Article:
Enhancing Your Image with Ads about Community Service
Just as people are more inclined to purchase from companies they get to know better on social media and relate to, they are more likely to view companies positively that demonstrate their volunteer and charity programs in advertising. That is, if they do it effectively.
There are three secrets to highlighting good works and doing it well:
- Create a strong headline.
- Feature images of people.
- Make ads about giving back (rather than touting product features and other sales pitches).
For example, this ad for Service King lures in the viewer with the headline: "Looking Out for You . . . on the Road and in the Community." It ties in well with the company's business, which is performing collision repairs. This effectively turns around a common distrust of car repair services. I'd be more inclined to trust a service that invests in causes I care about.
This Macy's ad also uses the headline effectively. It's clever to tie in fashion with giving and they certainly have an impressive list of programs they support. The use of people images is even better here because you see faces and emotions are evoked: family, cooperation and the satisfaction of doing something for others.
In this ING ad, you really notice all of the photos of people, especially children. There is no discussion of what the company does. Instead, the organization is identified by the logo at the bottom and the large lion symbol repeated in a tint in the background. This company gets it right that an ad about community service is not the place to talk about the benefits of your services, make special offers like price reductions or list out new products. As good as the Macy's ad is about using images, this one is even more powerful. Why? Photos of kids tend to be better at drawing attention!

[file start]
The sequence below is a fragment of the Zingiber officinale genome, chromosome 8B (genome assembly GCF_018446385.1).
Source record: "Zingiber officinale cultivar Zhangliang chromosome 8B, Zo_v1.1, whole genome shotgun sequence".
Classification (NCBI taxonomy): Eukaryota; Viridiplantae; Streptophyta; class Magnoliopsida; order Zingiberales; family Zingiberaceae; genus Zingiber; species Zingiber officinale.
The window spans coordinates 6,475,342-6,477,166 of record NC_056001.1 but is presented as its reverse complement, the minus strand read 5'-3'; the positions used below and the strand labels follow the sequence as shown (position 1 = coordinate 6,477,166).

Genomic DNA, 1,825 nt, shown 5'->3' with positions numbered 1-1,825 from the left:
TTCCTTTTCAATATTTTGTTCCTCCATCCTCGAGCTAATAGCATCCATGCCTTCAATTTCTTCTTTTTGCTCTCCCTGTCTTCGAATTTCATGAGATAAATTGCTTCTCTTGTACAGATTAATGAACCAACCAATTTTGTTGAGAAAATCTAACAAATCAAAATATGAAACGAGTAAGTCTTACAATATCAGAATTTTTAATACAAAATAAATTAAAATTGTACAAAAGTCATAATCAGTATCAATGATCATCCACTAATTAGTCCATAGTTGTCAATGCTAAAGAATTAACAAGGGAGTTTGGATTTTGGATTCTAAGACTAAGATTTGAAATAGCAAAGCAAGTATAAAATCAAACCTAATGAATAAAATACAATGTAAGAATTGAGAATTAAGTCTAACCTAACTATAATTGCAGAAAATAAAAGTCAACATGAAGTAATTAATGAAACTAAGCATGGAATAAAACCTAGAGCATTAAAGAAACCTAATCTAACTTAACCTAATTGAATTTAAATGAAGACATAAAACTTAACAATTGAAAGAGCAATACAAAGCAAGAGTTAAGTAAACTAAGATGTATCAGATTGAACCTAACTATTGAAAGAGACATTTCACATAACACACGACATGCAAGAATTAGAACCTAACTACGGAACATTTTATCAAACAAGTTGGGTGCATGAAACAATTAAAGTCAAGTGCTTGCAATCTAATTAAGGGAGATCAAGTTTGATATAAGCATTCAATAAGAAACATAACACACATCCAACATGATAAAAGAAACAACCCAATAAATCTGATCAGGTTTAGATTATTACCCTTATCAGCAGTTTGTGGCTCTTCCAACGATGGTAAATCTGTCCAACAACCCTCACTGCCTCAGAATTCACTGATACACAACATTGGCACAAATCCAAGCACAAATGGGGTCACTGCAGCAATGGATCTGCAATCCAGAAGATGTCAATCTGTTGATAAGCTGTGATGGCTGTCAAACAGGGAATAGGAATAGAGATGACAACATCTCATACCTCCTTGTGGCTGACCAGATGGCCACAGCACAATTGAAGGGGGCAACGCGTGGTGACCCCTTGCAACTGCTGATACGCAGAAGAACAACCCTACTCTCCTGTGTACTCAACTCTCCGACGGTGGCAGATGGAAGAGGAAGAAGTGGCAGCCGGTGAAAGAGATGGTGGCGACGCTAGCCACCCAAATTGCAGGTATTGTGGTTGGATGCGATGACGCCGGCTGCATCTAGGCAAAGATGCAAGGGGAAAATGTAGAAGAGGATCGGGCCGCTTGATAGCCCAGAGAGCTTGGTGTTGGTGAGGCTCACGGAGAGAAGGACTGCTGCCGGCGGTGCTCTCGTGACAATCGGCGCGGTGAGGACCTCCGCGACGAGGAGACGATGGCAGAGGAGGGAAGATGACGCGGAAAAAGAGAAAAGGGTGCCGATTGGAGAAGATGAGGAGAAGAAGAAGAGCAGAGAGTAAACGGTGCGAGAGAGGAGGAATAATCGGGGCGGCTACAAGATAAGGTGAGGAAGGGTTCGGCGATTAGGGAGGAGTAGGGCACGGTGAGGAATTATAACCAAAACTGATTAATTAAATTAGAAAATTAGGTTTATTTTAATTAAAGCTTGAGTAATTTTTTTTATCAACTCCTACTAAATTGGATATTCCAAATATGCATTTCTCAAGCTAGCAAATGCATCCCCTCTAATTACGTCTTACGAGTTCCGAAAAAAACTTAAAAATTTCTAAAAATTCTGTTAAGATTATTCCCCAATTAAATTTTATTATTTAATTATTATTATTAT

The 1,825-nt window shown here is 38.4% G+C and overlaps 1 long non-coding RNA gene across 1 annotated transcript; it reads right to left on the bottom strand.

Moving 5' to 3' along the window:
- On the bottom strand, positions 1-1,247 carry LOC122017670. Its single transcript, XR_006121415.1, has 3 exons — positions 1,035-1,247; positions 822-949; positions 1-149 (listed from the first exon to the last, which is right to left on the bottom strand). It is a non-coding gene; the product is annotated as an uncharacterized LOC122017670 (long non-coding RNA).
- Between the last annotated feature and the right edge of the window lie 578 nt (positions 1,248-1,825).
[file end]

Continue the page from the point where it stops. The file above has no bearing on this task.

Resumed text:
Using a slightly different angle, here EOG Resources stresses how its employees give back through donations of money and time. The company matches their contributions dollar-for-dollar. Again, you see here a strong headline, people images (a kid too) and a complete lack of information on the organization.
Conoco Phillips is trying to inspire viewers to participate by showing happy volunteers wearing the company's t-shirts. It provides a range of projects with which one could get involved and the suggestion is that employees are already dedicated to these causes, aside from the ones specifically indicated in the last section. "The rewards are immeasurable" for volunteering but there is clearly a reward for Conoco Phillips: positive buzz about its dedication to giving back.
The use of the hands in the ad below implies caring and the copy does a great job of illustrating that this is not just a big company. Rather it is a group of people living in the communities that is serves. The same message is repeated again at the bottom continuing the orange and blue theme. It is well-designed because, if you get nothing else, you catch the headline and the logo--mission accomplished.
Rather than focus on contributions and spending for community projects, Newfield focuses on volunteering. The ad features appropriate images of people and projects, suggesting action. The "pyramid" of people at the top conveys energy, cooperation and diversity.
Now you have the recipe for a great, effective ad so you can talk about your company's focus on the community and generate good will among current and potential customers.